- End-stage renal disease patients (CLCR < 10 mL/min) and patients undergoing hemodialysis should not receive Xyzal.
No dose adjustment is needed in patients with solely hepatic impairment. In patients with both hepatic impairment and renal impairment, adjustment of the dose is recommended.
Latest Medications News
Daily Health News
What drugs interact with Xyzal?
In vitro data indicate that levocetirizine is unlikely to produce pharmacokinetic interactions through inhibition or induction of liver drug-metabolizing enzymes. No in vivo drug-drug interaction studies have been performed with levocetirizine. Drug interaction studies have been performed with racemic cetirizine.
Pharmacokinetic interaction studies performed with racemic cetirizine demonstrated that cetirizine did not interact with antipyrine, pseudoephedrine, erythromycin, azithromycin, ketoconazole, and cimetidine. There was a small decrease (~16%) in the clearance of cetirizine caused by a 400 mg dose of theophylline. It is possible that higher theophylline doses could have a greater effect.
Ritonavir increased the plasma AUC of cetirizine by about 42% accompanied by an increase in half-life (53%) and a decrease in clearance (29%) of cetirizine. The disposition of ritonavir was not altered by concomitant cetirizine administration.
Is Xyzal safe to use while pregnant or breastfeeding?
There are no adequate and well-controlled studies in pregnant women. Because animal reproduction studies are not always predictive of human response, Xyzal should be used during pregnancy only if clearly needed.
No peri- and post-natal animal studies have been conducted with levocetirizine. Cetirizine has been reported to be excreted in human breast milk. Because levocetirizine is also expected to be excreted in human milk, use of Xyzal in nursing mothers is not recommended.
What else should I know about Xyzal?
Avoid engaging in hazardous occupations requiring complete mental alertness such as driving or operating machinery when taking Xyzal.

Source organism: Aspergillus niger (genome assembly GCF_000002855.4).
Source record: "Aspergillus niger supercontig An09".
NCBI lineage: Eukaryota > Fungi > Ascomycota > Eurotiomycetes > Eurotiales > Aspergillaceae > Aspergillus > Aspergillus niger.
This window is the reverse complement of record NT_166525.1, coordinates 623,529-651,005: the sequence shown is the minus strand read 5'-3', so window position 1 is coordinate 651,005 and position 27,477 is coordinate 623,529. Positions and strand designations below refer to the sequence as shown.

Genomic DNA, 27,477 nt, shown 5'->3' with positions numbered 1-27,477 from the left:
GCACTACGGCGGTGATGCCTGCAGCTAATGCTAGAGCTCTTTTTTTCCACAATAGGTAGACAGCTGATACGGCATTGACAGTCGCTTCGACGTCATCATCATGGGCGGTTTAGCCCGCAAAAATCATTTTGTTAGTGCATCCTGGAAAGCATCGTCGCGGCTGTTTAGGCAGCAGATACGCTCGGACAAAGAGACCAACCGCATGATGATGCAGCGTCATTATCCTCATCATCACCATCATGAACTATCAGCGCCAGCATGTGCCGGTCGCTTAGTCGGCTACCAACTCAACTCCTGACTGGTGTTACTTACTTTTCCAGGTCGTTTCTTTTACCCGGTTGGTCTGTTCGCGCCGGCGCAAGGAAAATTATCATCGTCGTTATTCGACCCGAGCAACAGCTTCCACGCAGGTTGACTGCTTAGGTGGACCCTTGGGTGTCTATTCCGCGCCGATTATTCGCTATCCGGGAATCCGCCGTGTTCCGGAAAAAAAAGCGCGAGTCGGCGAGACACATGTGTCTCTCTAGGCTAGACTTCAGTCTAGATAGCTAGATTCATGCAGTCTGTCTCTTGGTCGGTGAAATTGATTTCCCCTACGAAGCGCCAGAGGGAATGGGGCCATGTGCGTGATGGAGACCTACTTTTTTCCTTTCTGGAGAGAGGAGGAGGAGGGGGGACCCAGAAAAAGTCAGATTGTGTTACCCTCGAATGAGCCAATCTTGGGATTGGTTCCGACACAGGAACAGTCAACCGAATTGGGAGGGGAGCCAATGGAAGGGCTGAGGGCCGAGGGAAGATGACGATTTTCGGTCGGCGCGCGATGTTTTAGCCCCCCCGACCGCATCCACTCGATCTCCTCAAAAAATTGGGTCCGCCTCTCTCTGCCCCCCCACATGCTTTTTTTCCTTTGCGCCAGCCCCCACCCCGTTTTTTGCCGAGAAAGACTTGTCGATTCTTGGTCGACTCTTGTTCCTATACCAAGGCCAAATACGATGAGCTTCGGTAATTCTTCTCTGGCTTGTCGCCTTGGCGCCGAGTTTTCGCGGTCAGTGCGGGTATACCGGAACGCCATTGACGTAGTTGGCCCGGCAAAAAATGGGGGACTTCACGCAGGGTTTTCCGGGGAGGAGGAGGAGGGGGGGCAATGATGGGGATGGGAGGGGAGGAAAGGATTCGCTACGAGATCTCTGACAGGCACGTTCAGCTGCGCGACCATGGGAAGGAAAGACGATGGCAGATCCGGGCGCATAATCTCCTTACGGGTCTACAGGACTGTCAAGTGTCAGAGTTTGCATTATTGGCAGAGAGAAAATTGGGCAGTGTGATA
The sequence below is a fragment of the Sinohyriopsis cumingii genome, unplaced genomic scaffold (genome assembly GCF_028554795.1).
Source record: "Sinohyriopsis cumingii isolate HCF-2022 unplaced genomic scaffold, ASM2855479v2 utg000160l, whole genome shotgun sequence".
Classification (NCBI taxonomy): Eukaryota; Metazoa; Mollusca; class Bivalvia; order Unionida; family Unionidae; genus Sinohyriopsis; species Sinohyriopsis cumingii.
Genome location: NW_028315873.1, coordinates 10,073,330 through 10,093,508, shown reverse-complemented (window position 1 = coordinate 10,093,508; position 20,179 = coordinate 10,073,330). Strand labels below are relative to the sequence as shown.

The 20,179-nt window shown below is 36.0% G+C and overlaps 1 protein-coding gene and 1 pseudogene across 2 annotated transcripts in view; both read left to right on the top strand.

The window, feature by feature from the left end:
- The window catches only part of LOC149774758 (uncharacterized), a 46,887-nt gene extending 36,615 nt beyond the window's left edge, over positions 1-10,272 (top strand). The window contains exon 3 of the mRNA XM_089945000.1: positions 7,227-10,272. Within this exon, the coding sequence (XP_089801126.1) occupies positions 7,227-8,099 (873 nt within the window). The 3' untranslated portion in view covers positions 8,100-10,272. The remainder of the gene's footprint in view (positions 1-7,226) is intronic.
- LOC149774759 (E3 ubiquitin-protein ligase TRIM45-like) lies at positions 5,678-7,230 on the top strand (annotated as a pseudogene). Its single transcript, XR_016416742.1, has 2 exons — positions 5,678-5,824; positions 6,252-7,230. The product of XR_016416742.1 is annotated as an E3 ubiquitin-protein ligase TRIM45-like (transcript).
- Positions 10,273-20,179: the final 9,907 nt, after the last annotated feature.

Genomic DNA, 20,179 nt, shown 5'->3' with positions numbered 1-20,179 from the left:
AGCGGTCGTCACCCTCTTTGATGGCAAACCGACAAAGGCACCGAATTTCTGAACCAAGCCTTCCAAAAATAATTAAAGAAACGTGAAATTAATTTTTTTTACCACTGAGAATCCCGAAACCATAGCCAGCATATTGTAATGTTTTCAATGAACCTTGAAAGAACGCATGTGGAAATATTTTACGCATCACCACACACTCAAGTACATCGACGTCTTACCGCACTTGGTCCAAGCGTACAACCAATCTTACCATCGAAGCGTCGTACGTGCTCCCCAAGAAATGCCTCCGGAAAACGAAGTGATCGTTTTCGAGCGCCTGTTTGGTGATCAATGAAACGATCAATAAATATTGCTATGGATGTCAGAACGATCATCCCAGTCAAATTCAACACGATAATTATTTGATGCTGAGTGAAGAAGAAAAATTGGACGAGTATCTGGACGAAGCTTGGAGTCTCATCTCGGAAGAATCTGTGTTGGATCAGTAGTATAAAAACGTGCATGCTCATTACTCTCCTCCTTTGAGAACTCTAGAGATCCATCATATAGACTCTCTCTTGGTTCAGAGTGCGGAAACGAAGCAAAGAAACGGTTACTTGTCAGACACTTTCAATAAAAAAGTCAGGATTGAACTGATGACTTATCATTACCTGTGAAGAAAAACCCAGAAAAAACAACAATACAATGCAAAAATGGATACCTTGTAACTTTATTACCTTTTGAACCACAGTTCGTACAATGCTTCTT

Avoid concurrent use of alcohol or other central nervous system depressants with Xyzal.
Use with caution in patients with predisposing factors of urinary retention (e.g. spinal cord lesion, prostatic hyperplasia). Discontinue Xyzal if urinary retention occurs.
Xyzal is a histamine H1-receptor antagonist indicated for the relief of symptoms associated with seasonal and perennial allergic rhinitis, and the treatment of the uncomplicated skin manifestations of chronic idiopathic urticaria. The most common adverse reactions were somnolence, nasopharyngitis, fatigue, dry mouth, and pharyngitis in subjects 12 years of age and older, and pyrexia, somnolence, cough, and epistaxis in children 6 to 12 years of age.
Multimedia: Slideshows, Images & Quizzes
Could I Be Allergic? Discover Your Allergy Triggers
Allergies are an overreaction of the immune system where the body's defenses react to substances such as pollen, food and more....
Allergies: Common Plants and Trees That Trigger Allergies
Find out more about which plants and trees might be producing pollen that is causing your itchy eyes and a runny nose.
Out-of-Control Allergy Symptoms: Treatment Relief in Pictures
Learn 10 signs your allergies are out of control. See these surprising allergy symptoms and find out how to get relief for...
Picture of Urticaria
This is a close-up view of wheals with white-to-light-pink color centrally and peripheral erythema. See a picture of Urticaria...
Allergy: Life-Threatening Allergy Triggers
From insect stings to nuts and fish, WebMD shows you what can trigger anaphylaxis, a severe allergic reaction, and how to be...
Nasal Allergy Attack: Causes, Triggers, Treatments
Nasal allergies are a common problem that affects millions of people. An allergist can recommend the best allergy nasal sprays...
Pictures of Allergy Relief Tips at Home: AC Filters, Electronic Air Cleaners, and More